At this very moment our cells are busy selecting from 22 available amino acids to build a vast array of proteins. Nine of the amino acids cannot be produced in our bodies and must be supplied by our diets, thus they are essential. In these modern times our diet sends a near constant supply of amino acids to our cells. Thus, production continues day and night unabated even when production errors result in proteins that don’t function, that can’t be used, that stick to other proteins and form plaques. Houston we have a problem.
It’s a problem that increases as we age. The junk proteins accumulate in our cells and disrupt regular functions. The damage may not be dramatic enough to trigger cell death via apoptosis, but the cell often goes into early retirement in what is known as cellular senescence. As our bodies clog with senescent cells our organs become impaired and we begin to show all the hallmarks of aging including chronic inflammation.
Our bodies were not designed for perpetual plenty. Throughout mankind’s history we have experienced frequent periods of short-term famine. Hunting and trapping didn’t work out today? Hoping for better luck finding food tomorrow? In the mean time we fasted and moved around on an empty stomach in order to find that next meal.
During periods of fasting the amino acid reserve is depleted. It doesn’t require a prolonged hunger strike to get there. Fasting for 12-18 hours will get our cell’s attention and start a process that is not only healthful but restorative. Faced with continuing demand and a sudden lack of supply, cells look to the only remaining source of amino acids — old, unnecessary, or poorly formed cellular components. A recycling process begins and newly liberated amino acids become the building blocks for new proteins.
The recycling of amino acids was first noted by Belgium researcher Christian de Duve in the 1950s when his team stumbled upon the existence of an acid filled organelle floating around in our cells that he named “lysosome.” That was enough to earn him a Nobel Prize in 1974. The intervening 20 years were not idle for de Duve who continued to uncover the organelles and enzymes of the process that he called “autophagy.” Autophagy means “self-eating” and demonstrates again that sometimes it’s best not to translate medical terms. Japanese researcher Yoshinori Ohsumi worked out many of the mechanisms of autophagy in the 1990’s including identifying genetic components of the process (ATG or autophagy-related genes) and for his work was awarded a Nobel Prize in 2016.
There are different ways to initiate autophagy and some selectively activate genes whose mechanism of action may be different than others, but the result is always the breaking down of amino acid chains into their base components. Here are a select few of these mechanisms:
Macroautophagy is a two-step process and usually what we mean when we say autophagy. The cellular material to be degraded is engulfed and becomes an “autophagosome” which then merges with a lysosome. The lysosome is like a tiny stomach floating around inside the cytosol. It’s membrane contains the more than 60 different enzymes in an acidic environment (pH 4.5-5) and protects the slightly base (pH 7.2) cytosol. Amino acids are unhooked from one another and released back into the cell for building projects.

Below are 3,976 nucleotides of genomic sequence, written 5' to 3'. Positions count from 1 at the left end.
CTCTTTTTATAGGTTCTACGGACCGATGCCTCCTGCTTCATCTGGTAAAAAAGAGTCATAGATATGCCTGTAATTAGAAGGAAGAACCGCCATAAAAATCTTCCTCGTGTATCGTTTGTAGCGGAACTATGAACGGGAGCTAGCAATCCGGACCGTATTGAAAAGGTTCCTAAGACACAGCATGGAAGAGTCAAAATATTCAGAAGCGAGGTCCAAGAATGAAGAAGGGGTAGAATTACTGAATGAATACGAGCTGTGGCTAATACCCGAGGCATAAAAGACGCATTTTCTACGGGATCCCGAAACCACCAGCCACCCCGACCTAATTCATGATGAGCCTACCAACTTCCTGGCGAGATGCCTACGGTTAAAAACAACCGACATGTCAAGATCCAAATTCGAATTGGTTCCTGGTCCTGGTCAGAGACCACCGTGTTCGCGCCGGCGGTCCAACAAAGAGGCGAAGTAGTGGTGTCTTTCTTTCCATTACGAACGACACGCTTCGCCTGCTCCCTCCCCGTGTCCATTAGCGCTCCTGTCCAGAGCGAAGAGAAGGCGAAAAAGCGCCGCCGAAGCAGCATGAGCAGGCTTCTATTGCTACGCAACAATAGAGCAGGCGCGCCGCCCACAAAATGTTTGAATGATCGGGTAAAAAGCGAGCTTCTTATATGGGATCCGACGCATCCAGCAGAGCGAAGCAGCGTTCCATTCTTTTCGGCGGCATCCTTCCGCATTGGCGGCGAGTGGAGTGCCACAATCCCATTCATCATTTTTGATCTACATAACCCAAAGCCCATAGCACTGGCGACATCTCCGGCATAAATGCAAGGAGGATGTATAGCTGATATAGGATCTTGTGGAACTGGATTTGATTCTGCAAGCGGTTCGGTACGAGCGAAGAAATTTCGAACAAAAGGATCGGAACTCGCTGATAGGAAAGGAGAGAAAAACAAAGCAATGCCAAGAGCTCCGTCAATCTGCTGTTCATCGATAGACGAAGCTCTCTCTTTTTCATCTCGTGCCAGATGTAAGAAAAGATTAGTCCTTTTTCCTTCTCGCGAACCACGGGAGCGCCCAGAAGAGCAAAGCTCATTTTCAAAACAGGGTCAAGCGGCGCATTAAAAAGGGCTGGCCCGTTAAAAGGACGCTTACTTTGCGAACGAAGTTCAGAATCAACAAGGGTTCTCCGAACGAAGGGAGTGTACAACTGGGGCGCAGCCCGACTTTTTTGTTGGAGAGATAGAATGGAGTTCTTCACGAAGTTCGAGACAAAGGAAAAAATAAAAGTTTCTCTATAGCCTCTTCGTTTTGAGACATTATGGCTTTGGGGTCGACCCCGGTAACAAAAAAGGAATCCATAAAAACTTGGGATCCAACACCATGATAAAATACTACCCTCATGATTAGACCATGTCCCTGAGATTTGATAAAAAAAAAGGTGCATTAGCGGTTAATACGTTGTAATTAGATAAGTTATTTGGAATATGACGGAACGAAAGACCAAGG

Microautophagy is more direct in that the lysosome simply engulfs the target and breaks it down.
Mitophagy is the selective degradation of mitochondria by autophagy. It often occurs to defective mitochondria following damage or stress.
Back to Aging
It would stand to reason that autophagy clears out the junk, returns the cell to a healthy state, reduces inflammation and prevents senescence, which does appear to be true. However, cells can’t go on forever (unless cancerous) so eventually senescence happens and at that point autophagy actually promotes the process. So just like many other biological processes the good or bad effect depends in no small part on timing. If any of that concerns you just remember that numerous studies have shown that autophagy extends lifespan.
You know what inhibits autophagy? Our old frenemy insulin.
PPAR: There are three PPAR pathways and each one alters lipid metabolism in a distinctly different way and generates distinct classes of lipid molecules. PPAR alpha kicks in when we are fasted or cold, and triggers autophagy.
Various medications and supplements have been shown to trigger autophagy. Here are a few:
- Aspirin – not only stimulates PPAR alpha, but upregulates the biogenesis of lysosomes thus further contributing to successful autophagy.
- Coconut oil (MCT)
- Vitamin D
- Omega 3 and 6 fatty acids
- Lithium (much less than a therapeutic dose)
- Metformin – A drug used to treat type 2 diabetes, it works by decreasing liver glucose production and increases insulin sensitivity. Metformin has also shown promise in a small randomized placebo-controlled crossover study for treatment of early Alzheimer’s. Prolonged use can result in Vitamin B12 deficiency.
Activities that promote autophagy include:
- Ketogenic Diet – This high fat/low carb diet is more effective than the above mentioned Metformin at decreasing glucose and increasing insulin sensitivity. The benefits of the ketogenic diet is impressive.
Into the Weeds
I described macroautophay above as a two step process, but technically it’s referred to as complex I-IV. Each complex involves a different classification of genes. Logically ATG1 starts macroautophagy, but complex II is controlled by ATG9a. I’ll stop there.
September 6, 2018 Longer daily fasting times improve health and longevity in mice